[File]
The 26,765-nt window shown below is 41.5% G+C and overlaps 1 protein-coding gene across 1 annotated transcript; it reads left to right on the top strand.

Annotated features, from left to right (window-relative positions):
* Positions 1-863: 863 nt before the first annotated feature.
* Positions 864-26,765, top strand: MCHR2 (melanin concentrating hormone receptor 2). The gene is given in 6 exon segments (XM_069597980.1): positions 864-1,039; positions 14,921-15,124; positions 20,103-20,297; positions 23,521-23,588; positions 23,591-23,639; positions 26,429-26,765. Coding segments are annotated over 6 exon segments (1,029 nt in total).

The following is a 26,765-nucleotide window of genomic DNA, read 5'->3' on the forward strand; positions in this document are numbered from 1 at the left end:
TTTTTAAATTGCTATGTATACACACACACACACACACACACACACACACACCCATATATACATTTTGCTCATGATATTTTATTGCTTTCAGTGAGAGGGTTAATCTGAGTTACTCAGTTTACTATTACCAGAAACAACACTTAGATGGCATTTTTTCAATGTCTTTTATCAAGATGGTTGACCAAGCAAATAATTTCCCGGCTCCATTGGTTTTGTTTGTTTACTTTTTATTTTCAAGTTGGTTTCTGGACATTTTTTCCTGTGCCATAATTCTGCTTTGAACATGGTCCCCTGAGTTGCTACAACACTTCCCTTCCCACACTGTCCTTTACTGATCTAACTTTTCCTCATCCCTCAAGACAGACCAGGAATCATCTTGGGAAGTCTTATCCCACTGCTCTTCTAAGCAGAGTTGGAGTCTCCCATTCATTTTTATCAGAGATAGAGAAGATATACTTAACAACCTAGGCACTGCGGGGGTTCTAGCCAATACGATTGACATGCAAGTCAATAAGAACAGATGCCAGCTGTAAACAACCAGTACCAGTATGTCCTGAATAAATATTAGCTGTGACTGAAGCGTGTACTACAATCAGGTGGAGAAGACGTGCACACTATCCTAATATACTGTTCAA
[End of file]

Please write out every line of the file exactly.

The 26,765-nt window shown below is 41.5% G+C and overlaps 1 protein-coding gene across 1 annotated transcript; it reads left to right on the top strand.

Annotated features, from left to right (window-relative positions):
* Positions 1-863: 863 nt before the first annotated feature.
* Positions 864-26,765, top strand: MCHR2 (melanin concentrating hormone receptor 2). The gene is given in 6 exon segments (XM_069597980.1): positions 864-1,039; positions 14,921-15,124; positions 20,103-20,297; positions 23,521-23,588; positions 23,591-23,639; positions 26,429-26,765. Coding segments are annotated over 6 exon segments (1,029 nt in total).

The following is a 26,765-nucleotide window of genomic DNA, read 5'->3' on the forward strand; positions in this document are numbered from 1 at the left end:
TTTTTAAATTGCTATGTATACACACACACACACACACACACACACACACACCCATATATACATTTTGCTCATGATATTTTATTGCTTTCAGTGAGAGGGTTAATCTGAGTTACTCAGTTTACTATTACCAGAAACAACACTTAGATGGCATTTTTTCAATGTCTTTTATCAAGATGGTTGACCAAGCAAATAATTTCCCGGCTCCATTGGTTTTGTTTGTTTACTTTTTATTTTCAAGTTGGTTTCTGGACATTTTTTCCTGTGCCATAATTCTGCTTTGAACATGGTCCCCTGAGTTGCTACAACACTTCCCTTCCCACACTGTCCTTTACTGATCTAACTTTTCCTCATCCCTCAAGACAGACCAGGAATCATCTTGGGAAGTCTTATCCCACTGCTCTTCTAAGCAGAGTTGGAGTCTCCCATTCATTTTTATCAGAGATAGAGAAGATATACTTAACAACCTAGGCACTGCGGGGGTTCTAGCCAATACGATTGACATGCAAGTCAATAAGAACAGATGCCAGCTGTAAACAACCAGTACCAGTATGTCCTGAATAAATATTAGCTGTGACTGAAGCGTGTACTACAATCAGGTGGAGAAGACGTGCACACTATCCTAATATACTGTTCAA